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Hey guys,

I have an '89 F350 with a stock '89 Cummins 6bt engine. I swapped it about 6 years ago and noticed its getting a lot harder to start. It tries to start quickly and dies but usually takes a couple tries before its running. After it starts it shakes pretty bad, runs rough, and sounds like its missing. There is a huge cloud of blue/white smoke and it eventually clears up after some time idling. It starts perfect when its warm and I just took it on a 4 hour trip and had no issues. No idea on the miles or history on this engine but I haven't done anything to it other a 3200rpm governor spring.

Do you think its time for injectors or could this be another issue?

Thanks!
 

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Sounds like it is misfiring, cold be injectors or fuel supply.
Do you have a fuel pressure gauge?.
Could check for air in the system before cranking, crack the bleeder and hand pump the lift pump and check for air in the fuel.
What is the outside temperature when you are trying to start?
 

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Discussion Starter · #3 ·
Sounds like it is misfiring, cold be injectors or fuel supply.
Do you have a fuel pressure gauge?.
Could check for air in the system before cranking, crack the bleeder and hand pump the lift pump and check for air in the fuel.
What is the outside temperature when you are trying to start?
I do not have a fuel pressure gauge hooked up. I will check for air in the fuel before I start it next time. The temps I've been starting it are in the low 40's. I do not have a grid hooked up either. I don't think my block heater works as I've never noticed a difference.
 

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The grid heater was going to be my question too. If it starts good and runs normally in warm weather that sort of hints the issue is temperature related. Low 40's should not be an issue of starting on a Cummins if all is well. I'd suggest doing a compression check. Your smoke issue is indicative of a cold diesel. If the injectors in the engine are original, that would mean they are 34 years old. They don't last forever. Those would have the 9mm tips and those have been discontinued for quite some time. The replacements come with 7mm tips and an adapter sleeve to cover the other 2mm. You could pull the injectors and have them tested. Pop pressure on those should be 245 bar. If they are too much off that number your timing would be off. Unless you're planning some big performance change you don't need more than stock injectors. Some many companies advertise injectors with so much added HP. That is bunk. Stock injectors are capable of far more power than the engine is set up for. Just a matter of turning up the fuel at the injection pump. Probably would consider a better turbo too. The old H1C used on those early engine has long since gone away. A good HX35W would give far better performance. That was the turbo that they started using in 1995. Might also consider making the grid heater functional.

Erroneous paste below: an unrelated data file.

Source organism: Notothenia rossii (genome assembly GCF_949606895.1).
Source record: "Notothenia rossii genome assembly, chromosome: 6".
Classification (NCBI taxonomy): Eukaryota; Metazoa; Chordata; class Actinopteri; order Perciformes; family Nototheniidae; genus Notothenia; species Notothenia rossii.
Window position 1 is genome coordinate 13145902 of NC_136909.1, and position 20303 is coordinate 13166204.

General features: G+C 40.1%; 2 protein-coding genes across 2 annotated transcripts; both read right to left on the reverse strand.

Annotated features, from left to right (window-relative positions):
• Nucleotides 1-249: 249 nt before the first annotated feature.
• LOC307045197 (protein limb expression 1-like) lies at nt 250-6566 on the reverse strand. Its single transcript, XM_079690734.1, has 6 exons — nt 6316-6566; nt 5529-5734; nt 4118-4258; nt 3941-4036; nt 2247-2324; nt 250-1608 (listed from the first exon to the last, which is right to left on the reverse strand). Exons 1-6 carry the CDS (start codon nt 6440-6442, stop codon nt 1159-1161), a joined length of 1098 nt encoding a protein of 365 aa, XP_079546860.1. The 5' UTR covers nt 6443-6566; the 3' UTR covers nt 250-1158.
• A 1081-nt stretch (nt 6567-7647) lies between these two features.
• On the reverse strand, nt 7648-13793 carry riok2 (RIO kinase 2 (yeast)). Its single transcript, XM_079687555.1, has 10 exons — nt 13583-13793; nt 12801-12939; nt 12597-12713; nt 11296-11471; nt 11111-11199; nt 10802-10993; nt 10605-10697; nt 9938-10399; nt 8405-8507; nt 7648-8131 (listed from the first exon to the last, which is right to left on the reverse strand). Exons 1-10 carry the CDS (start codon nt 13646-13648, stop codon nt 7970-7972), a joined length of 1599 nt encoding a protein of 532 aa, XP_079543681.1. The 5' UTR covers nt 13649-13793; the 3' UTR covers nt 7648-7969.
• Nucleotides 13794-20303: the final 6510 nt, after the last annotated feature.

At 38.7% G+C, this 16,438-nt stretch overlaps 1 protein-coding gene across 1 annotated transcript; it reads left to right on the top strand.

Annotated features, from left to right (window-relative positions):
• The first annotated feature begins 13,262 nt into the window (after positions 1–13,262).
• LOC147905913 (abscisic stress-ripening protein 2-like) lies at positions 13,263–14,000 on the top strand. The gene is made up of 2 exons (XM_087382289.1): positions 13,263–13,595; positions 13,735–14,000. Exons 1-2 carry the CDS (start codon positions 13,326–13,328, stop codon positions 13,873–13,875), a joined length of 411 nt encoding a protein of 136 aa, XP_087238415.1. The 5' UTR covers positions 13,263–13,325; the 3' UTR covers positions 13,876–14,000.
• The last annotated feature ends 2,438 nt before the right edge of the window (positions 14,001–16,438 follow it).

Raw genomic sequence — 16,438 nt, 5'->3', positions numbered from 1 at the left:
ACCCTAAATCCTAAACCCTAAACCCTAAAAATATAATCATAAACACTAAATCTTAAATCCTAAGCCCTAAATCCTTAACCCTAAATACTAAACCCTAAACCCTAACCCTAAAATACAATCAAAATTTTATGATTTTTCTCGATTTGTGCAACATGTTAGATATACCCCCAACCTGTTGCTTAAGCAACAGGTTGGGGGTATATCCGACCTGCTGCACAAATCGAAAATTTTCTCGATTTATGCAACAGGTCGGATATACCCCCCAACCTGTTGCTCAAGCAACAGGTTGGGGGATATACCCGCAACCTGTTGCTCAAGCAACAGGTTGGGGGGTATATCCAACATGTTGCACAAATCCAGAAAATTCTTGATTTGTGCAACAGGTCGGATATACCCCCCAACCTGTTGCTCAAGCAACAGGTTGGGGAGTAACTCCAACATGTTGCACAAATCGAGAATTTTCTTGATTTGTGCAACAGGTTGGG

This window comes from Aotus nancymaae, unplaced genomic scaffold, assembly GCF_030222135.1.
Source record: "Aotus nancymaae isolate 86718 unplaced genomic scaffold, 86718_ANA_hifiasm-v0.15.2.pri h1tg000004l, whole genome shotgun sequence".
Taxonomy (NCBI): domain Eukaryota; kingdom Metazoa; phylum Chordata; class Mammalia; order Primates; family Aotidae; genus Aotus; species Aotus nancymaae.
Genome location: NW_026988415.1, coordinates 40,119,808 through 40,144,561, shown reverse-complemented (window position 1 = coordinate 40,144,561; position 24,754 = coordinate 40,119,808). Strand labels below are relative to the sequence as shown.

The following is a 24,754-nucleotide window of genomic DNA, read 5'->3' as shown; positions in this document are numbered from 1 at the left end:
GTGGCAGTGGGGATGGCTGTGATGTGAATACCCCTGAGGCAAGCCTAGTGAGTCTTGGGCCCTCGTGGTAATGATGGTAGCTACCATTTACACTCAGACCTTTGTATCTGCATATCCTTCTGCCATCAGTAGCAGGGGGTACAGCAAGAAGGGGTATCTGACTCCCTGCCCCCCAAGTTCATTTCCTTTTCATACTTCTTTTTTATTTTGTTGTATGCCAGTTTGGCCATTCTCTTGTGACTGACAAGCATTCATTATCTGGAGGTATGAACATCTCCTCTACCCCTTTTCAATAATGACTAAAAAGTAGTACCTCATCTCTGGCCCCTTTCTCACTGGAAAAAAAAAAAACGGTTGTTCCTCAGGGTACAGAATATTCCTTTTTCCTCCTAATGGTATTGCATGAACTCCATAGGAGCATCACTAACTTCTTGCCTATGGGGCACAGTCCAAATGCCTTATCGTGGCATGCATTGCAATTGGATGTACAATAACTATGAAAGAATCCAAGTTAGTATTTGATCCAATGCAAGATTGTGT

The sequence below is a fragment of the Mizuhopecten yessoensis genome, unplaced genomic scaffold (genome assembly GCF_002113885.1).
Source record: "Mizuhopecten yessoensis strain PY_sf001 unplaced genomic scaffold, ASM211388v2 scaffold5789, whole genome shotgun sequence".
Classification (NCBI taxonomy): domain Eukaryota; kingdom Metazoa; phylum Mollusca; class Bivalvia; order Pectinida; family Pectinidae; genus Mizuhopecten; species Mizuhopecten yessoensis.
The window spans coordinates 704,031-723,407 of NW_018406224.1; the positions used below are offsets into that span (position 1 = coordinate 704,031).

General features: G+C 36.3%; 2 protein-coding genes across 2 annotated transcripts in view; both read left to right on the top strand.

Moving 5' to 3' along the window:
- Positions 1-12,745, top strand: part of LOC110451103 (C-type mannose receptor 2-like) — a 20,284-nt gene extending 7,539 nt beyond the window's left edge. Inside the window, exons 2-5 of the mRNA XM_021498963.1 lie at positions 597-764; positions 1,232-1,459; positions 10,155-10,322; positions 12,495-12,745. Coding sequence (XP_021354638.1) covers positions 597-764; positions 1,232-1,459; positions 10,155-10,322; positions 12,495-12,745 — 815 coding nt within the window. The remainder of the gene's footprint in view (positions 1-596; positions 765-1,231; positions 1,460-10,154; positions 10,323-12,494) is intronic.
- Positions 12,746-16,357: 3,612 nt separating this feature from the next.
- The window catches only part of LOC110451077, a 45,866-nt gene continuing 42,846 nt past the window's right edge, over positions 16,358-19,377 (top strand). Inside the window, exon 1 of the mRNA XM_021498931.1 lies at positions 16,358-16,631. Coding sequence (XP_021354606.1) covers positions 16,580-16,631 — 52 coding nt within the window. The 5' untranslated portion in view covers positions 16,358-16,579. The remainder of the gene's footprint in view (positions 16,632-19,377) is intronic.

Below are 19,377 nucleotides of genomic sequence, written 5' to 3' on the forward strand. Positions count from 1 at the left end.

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The shaking, white smoke and missing is a clear indication of air in the fuel. Running & starting good when warm is a hint the injectors aren't worn out yet. Old fuel systems are notorious for allowing air to be drawn in.
Grid heater in the low 40's would only cause a slight haze....none of the other symptoms.
 
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The fuel injectors on your car will typically last between 50,000 and 100,000 miles. The length of time that the injector lasts has a lot to do with the type of gas that is used in the car and how often the various fuel filters are changed.
 

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The fuel injectors on your car will typically last between 50,000 and 100,000 miles. The length of time that the injector lasts has a lot to do with the type of gas that is used in the car and how often the various fuel filters are changed.
Think your mileage numbers maybe for common rail injectors, not the old mechanical ones in these trucks.
And by the type of gas you do realize we are talking Diesel here
 
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